I was sitting in my easy chair after work watching the local news when I saw an alert on the screen reporting a small plane crash at a local airport. My two business partners, who were brothers, had planned to pilot a small plane to pick up a customer that afternoon, so I was immediately concerned. Later that night, I learned that it was their plane that crashed and that they both had been killed.
The next six months would be the worst of my life. It was January 2005, and our small business, which I managed, had recently been awarded several major contracts. I was already suffering the stress of too much work and—in addition to my grief and that of my employees—had the challenge of continuing the business without two of our most experienced leaders. While the business would eventually survive, my life would become a casualty. The daily stress was never-ending, and I had this intense feeling of needing to do anything to get away from the situation. One day, five months after the accident, I decided I needed skydiving in my life again.
This would not be my first experience with skydiving. In 1972, I returned from Vietnam to Fort Knox, Kentucky, looking for adventure. I found it when I met several experienced skydivers who had just started the Fort Knox Sport Parachute Club. I was the first student to make a jump at the club. I used a military T-10 (with panels cut out and toggles added) donated by the 82nd Airborne.
I loved the sport and in the next four years became a jumpmaster, qualified as a senior rigger and completed most of the requirements for a D license. We had many Huey helicopter pilots on post who needed flying time, so lifts were free, and we jumped all weekend from early morning to sundown. On my 297th jump, I came in too fast on a downwind landing and broke my ankle. I had recently gotten married and had a demanding job, so I decided to end my parachuting career in 1975.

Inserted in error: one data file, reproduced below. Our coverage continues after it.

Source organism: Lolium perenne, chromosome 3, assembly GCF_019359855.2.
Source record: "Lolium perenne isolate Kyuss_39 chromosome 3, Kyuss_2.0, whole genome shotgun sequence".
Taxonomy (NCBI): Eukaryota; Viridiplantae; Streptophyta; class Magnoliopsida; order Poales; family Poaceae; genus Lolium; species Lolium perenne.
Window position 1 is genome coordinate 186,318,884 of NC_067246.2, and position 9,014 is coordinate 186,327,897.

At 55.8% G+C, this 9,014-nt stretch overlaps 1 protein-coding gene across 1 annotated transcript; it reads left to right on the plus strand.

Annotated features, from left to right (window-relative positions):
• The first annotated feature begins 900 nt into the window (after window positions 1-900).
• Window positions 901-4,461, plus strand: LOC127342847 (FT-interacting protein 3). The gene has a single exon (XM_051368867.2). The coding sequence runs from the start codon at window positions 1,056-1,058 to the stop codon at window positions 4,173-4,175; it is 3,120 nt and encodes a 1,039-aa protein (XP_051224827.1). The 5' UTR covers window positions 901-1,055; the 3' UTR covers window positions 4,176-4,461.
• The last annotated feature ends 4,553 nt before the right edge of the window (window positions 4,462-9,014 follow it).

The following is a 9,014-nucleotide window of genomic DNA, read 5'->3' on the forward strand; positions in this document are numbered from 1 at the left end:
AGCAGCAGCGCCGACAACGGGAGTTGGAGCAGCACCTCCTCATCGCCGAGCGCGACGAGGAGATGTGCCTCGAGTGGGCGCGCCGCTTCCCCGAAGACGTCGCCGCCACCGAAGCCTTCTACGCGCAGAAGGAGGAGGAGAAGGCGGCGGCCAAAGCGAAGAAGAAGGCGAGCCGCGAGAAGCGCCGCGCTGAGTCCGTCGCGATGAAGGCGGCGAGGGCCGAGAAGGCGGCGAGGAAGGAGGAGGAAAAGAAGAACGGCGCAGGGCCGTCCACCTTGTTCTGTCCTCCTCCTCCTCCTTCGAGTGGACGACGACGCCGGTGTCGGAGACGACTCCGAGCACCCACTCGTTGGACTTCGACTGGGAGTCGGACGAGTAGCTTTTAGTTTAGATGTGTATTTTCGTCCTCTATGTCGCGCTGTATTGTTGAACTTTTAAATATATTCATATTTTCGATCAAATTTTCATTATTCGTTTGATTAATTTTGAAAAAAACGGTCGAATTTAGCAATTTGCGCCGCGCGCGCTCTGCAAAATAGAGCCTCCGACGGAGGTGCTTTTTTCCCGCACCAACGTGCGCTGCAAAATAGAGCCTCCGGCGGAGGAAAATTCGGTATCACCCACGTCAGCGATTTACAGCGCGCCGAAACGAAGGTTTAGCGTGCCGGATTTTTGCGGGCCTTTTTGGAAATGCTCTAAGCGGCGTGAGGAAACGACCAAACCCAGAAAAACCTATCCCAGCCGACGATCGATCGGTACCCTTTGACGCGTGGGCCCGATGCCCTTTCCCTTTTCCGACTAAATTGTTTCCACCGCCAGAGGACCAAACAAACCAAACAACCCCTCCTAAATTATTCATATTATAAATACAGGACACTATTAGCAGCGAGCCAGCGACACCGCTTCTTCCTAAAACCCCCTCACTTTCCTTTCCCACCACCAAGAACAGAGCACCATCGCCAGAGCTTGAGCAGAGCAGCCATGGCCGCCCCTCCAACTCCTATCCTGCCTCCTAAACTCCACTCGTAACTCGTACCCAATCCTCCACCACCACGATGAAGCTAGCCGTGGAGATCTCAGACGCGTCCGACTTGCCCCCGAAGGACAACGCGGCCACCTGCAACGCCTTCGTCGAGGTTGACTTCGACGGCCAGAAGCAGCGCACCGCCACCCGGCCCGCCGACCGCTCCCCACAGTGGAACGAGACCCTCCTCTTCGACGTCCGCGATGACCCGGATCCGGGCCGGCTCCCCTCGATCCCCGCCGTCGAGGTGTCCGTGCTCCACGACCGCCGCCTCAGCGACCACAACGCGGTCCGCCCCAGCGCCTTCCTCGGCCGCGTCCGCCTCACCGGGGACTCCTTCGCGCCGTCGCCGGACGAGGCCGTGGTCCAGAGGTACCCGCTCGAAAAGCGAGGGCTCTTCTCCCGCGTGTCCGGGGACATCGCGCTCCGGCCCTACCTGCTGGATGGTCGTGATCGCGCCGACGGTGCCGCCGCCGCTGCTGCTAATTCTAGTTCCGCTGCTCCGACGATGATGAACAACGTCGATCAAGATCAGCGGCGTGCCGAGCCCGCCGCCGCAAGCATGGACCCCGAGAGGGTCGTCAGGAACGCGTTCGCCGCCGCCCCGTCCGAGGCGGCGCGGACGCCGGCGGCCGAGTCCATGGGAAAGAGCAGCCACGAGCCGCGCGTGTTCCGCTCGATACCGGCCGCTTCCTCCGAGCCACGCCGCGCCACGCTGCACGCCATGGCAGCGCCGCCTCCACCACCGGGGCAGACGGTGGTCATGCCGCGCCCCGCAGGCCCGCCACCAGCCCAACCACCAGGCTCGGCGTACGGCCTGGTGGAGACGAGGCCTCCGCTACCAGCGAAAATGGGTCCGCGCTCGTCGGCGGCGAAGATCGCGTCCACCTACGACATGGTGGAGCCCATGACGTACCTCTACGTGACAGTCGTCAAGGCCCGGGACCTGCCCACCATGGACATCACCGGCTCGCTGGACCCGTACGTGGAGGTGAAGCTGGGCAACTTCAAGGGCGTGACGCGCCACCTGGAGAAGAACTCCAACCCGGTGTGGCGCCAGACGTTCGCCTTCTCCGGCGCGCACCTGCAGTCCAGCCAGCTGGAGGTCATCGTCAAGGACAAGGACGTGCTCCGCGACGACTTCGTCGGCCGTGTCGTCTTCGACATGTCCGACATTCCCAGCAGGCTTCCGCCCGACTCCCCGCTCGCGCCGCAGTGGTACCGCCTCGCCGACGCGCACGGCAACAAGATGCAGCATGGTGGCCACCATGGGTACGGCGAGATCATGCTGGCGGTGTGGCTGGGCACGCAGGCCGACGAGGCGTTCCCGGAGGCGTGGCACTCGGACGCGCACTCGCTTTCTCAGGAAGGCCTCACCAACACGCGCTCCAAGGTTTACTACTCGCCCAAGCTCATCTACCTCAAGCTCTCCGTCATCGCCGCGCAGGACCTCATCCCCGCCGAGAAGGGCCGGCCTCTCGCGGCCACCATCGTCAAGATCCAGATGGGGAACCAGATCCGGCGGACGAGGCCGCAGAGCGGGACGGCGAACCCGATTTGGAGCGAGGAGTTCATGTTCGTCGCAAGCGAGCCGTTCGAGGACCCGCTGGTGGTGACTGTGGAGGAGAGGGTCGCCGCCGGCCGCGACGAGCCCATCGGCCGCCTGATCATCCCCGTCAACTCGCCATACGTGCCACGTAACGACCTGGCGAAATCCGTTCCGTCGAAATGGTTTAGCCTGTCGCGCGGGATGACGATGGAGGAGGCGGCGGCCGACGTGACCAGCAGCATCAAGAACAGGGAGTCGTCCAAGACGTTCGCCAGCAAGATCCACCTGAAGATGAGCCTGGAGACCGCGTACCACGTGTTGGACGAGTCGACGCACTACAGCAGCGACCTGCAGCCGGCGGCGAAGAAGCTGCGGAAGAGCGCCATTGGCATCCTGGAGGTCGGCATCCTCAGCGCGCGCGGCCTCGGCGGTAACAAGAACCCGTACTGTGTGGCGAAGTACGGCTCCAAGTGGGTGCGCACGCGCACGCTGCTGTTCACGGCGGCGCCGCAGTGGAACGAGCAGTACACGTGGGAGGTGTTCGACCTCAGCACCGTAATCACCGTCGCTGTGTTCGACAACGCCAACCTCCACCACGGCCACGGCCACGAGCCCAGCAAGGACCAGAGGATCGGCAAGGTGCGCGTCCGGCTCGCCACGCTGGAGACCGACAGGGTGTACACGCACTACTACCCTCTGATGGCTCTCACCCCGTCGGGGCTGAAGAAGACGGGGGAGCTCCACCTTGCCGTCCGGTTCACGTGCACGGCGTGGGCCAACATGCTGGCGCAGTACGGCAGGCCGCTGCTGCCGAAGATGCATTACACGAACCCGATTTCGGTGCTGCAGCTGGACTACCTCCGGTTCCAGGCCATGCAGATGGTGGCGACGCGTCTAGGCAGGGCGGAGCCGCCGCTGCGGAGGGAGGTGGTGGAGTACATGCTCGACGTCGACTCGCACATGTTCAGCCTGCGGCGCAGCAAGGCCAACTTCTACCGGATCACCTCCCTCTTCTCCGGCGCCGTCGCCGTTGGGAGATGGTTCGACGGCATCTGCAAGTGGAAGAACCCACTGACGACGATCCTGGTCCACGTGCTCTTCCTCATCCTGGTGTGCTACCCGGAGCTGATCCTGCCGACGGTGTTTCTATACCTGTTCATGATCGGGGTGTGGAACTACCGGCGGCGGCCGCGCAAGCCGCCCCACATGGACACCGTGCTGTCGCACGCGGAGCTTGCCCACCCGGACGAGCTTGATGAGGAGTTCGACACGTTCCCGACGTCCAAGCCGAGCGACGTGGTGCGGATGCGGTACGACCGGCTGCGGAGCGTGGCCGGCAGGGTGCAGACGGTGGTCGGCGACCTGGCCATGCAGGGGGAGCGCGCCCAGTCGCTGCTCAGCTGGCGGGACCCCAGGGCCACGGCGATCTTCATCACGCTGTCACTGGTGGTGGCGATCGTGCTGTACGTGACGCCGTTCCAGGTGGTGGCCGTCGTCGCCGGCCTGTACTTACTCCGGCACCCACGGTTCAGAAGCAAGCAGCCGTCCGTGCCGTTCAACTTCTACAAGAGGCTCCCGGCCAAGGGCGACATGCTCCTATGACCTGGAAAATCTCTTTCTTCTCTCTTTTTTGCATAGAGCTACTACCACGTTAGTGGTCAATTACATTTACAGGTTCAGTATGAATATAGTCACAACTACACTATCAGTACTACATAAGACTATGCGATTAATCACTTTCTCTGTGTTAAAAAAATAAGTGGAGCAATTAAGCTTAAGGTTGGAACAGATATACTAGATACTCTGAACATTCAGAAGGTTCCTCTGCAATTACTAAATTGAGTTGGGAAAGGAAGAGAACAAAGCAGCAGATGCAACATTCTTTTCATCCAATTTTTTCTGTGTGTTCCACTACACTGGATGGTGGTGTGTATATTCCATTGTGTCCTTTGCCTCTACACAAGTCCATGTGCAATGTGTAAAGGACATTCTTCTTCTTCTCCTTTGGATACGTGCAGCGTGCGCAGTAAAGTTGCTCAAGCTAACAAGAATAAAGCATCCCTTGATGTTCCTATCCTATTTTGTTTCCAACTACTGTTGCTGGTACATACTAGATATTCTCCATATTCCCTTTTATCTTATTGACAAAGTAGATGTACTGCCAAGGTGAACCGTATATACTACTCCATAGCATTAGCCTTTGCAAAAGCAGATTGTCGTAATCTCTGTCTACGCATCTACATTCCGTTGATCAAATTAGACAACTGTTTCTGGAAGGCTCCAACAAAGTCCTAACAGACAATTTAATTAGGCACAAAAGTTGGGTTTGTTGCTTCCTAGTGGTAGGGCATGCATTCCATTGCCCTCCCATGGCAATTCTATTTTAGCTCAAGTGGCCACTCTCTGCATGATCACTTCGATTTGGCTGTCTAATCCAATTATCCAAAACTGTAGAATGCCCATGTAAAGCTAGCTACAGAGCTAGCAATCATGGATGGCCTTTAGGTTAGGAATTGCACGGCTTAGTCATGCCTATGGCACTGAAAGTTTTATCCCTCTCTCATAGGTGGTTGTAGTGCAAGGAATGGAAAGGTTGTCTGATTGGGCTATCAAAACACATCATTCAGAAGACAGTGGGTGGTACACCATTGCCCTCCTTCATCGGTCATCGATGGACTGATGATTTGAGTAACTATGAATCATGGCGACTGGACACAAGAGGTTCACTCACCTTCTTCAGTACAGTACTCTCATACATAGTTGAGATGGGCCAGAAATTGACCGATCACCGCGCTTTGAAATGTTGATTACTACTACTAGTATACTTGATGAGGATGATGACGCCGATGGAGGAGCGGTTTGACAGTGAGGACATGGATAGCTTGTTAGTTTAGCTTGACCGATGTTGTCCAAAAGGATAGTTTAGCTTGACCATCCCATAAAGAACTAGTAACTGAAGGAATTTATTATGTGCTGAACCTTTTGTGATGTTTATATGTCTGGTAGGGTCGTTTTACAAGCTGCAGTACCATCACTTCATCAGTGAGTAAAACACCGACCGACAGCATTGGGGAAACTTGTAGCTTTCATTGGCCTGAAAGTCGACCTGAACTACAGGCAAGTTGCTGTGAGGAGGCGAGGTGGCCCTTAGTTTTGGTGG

By 2005, it had been more than 30 years since I had made a skydive. I was 58 years old and knew little about modern equipment or techniques. I found a jump club in Cedartown, Georgia, three hours from my home in Alabama and drove down early on a Friday to learn to jump again. My instructor, nicknamed “Fast Eddie,” was a friendly, heavyset, late-30ish guy who had just the right temperament to retrain an old skydiver like me. Learning to jump again was challenging, and the emergency procedures were the opposite of what I had learned in the ‘70s. The parachutes flew much faster and responded quicker and landing required flaring instead of a hit-and-roll.
I made my first jump as a solo freefall with two instructors flying nearby if I needed help. As we walked to the aircraft, Fast Eddie said, "John, skydiving is like riding a bike, once you have done it, you never forget how." He was right. By my third jump, I was doing turns and flips and linking up with the instructors in the air, flying effortlessly to the target area and making stand-up landings. For the next 18 months, jumping would be great therapy for me. I loved the fact that on the drop zone, I had no responsibility except to be safe for others and take care of myself. I didn’t have much in common with the younger jumpers, but they respected me for learning to skydive again and would often jump with me, correct me when I did a bad job packing or instruct me on how to make a better landing.
My life gradually returned to normalcy again, and after 50 jumps, I just got up one day and decided to walk away, retiring from skydiving a second time. Today, I still skydive but only in my mind, where I always fly stable, land gracefully and jump on the next load without having to repack.
John Hamilton | C-7280